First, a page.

Reteaching and Retesting
Lesson 17 of 17
Objective: SWBAT improve on their performance on the equilibrium unit exam.
These lessons come about from a shift in our district philosophy over the past five years. We have moved towards a mastery learning model where retests must be offered if students are unhappy with their performance on the unit test. The criteria to qualify for a retest is up to teacher discretion, as is the format.
I generally do not do whole class re-teaching and re-testing, choosing to allow students to come before or after school for the remediation and second chance. However, on this exam, the scores did not match what I was seeing in class in terms of student performance, so I was concerned the exam was flawed.
I truly felt that simply switching from a forced choice to an open ended test would be enough to improve student performance. However, I did want to provide opportunities for additional instruction and clarification. Both chunks of the exam were given on shortened schedule days due to the PARCC exam, and I also felt that the disruptive schedule may have impeded student performance.
After the retesting, 67% of students had met our district requirement for mastery. 51% of students improved their performance on the retest by an average of 19% each.
This test covered HS-PS1-5 apply scientific principles and evidence to provide an explanation about the effects of changing the temperature or concentration of the reacting particles on the rate at which a reaction occurs and HS-PS1-6 refine the design of a chemical system by specifying a change in conditions that would produce increased amounts of products at equilibrium.
Day 1: Test Corrections
As the period begins, many students have already seen their test scores via our online grade system. Students immediately ask about the possibility of a retake.
I explain that we will all be retaking the exam for three reasons:
- The shortened schedule might have messed us up
- The test was complicated from a written standpoint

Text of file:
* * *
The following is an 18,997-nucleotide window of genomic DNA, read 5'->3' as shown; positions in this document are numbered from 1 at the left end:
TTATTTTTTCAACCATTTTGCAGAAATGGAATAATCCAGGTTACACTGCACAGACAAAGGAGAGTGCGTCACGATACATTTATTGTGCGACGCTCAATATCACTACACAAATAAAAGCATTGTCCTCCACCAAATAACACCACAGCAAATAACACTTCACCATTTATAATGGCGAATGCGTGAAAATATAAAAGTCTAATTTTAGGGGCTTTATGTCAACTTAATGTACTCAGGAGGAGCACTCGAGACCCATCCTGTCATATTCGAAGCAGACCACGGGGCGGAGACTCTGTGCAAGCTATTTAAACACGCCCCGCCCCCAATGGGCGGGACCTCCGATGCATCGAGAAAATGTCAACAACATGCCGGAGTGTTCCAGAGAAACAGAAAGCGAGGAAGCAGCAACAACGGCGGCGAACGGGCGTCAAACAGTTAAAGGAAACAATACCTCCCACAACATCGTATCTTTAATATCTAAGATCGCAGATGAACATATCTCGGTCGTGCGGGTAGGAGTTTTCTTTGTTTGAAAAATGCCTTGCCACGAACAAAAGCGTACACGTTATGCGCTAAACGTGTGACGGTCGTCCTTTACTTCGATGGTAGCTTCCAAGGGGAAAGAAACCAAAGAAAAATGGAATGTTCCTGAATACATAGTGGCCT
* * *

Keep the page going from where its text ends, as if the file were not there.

- Student performance in class was much better than seen on the test
I pass out the student reports from Mastery Manager (our testing software) so they know which questions they missed on the exam. The original report looks like this:
The red indicates the incorrect answer and their responses, the black capital letters indicate the correct answers. Since I want the students to perform corrections, I alter the report to only show the questions they got wrong, and what their response was.
Providing this report forces them to analyze the questions they missed using their notes and classroom work. They cannot ask a classmate what they missed, as the classmate doesn't have access to their own correct answers. This does provide a slight scaffold however, as it reduces the number of answer choices because they can eliminate their incorrect response.
I have a student pass out the Kinetics and Equilibrium ReTest Prep sheet and explain the procedure we will be doing for the retest. Today we will be correcting our tests in class. I remind them that this must happen in class because other classes have not yet taken the common exam.
Tomorrow we will watch a movie that covers these two topics, and Wednesday we will take an open-ended retest. Some students complain that they are better on multiple choice tests, and I simply respond "This test certainly didn't show evidence of that."
I pass out copies of the exam, and remind students to not have phones out while exams are out. While students are working, I circulate the room to help them with their corrections, and identify where they might have gone wrong. If students are struggling finding the information, I encourage them to ask a classmate where it might be in their own materials, but not to answer the question for them. I confirm correct answers for them, but otherwise guide them to the material in their folder or binder.